Meetings with Speakers

Tapestries: The Narratives of our Times

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To celebrate Tapestry: Here & Now, the Holburne is delighted to bring together a distinguished panel of international speakers, all of them exhibiting their work in our Tapestry exhibition. The symposium will explore the relevance of tapestry as a means of conveying the narrative of our times. Providing perspectives from around the globe, speakers will explore how this art form can spark conversations and inspire reflection about our experiences and the world around us.The event will be chaired by Professor Lesley Millar, the curator of Tapestry: Here & Now and the speakers will include:

Yasuko Fujino, Japan
Each story- Tapestries in Japan

Yasuko Fujino’s presentation has three stands: the shared narrative of pattern and motifs in traditional textiles in Japan; her own work – the narrative of memory within her work and the narrative that emerges as she is making the work; the interest in creating contemporary tapestry in Japan.

Yasuko Fujino is Professor of Dyeing and Weaving at Kyoto City University of Arts. She has been an advocate and pioneer of contemporary tapestry weaving in Japan, where it is not a traditional art form. In 2012 she was co-organiser of the exhibition ‘International Tapestry’ at the Kyoto Arts Centre, Japan. She has exhibited widely in Japan and also in Australia, USA and Europe.  In 2013 she took part in the exhibition ‘Cloth & Memory {2}’ at UNESCO world Heritage Site Salts Mill in Yorkshire.

Barbara Heller, Canada
Tapestry and Politics – the Story from Then and Now

In her tapestries Barbara Heller addresses the concerns of our planet today – environmental degradation, population displacement, power and politics, and the plight of the individual trying to make sense of all this. Her presentation will draw from historical tapestries, her own work and that of other Canadians to demonstrate that contemporary tapestry belongs to a long tradition of narrative art.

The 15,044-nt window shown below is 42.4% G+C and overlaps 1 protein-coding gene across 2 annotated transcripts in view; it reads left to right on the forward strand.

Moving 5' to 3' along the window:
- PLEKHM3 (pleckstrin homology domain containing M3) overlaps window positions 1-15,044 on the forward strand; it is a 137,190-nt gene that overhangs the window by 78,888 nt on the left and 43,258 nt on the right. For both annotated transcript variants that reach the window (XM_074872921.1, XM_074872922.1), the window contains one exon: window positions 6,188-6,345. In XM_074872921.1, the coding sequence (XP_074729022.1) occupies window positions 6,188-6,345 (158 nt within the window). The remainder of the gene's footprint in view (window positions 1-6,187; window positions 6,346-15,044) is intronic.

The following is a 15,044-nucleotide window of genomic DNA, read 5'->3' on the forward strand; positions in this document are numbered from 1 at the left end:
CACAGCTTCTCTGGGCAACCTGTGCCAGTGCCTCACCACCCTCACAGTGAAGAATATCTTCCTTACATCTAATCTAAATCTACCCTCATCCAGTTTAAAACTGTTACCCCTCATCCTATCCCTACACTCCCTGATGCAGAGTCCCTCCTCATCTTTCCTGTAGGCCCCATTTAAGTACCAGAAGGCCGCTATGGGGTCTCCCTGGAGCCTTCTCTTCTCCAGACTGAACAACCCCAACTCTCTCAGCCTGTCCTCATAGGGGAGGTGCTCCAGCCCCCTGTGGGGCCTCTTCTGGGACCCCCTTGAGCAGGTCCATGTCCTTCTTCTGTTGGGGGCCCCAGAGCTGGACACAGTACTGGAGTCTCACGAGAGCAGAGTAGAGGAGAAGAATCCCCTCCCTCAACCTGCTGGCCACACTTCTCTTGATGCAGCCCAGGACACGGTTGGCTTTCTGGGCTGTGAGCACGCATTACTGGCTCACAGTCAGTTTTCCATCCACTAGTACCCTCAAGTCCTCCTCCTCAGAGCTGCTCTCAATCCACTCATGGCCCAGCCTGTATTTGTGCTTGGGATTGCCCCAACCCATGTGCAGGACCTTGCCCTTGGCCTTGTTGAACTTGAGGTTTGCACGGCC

Barbara Heller is a passionate proponent of the art of tapestry and of the place of tapestry in contemporary art. She has exhibited widely over the past forty years nationally, and internationally. Her tapestries have been featured in several books, magazine and newspaper articles and in two catalogues from solo shows, Cover Ups and Revelations: the Tapestries of Barbara Heller (2005) and Falling from Grace (2014). She served on the board of the American Tapestry Alliance for 8 years. She also founded the British Columbia Society of Tapestry Artists and the Canadian Tapestry Network which produces a newsletter with a Canadian slant three times a year.

Valerie Kirk, Australia
Past, in the Present and the Future

Valerie Kirk will discuss how tapestry presents our stories, leaving a legacy for future generations. She will look at how the history of people, for example early Peruvian culture, can be read through the tapestries that remain, and that artists today are still committed to producing images to be woven in workshops that demonstrate their views on our contemporary world.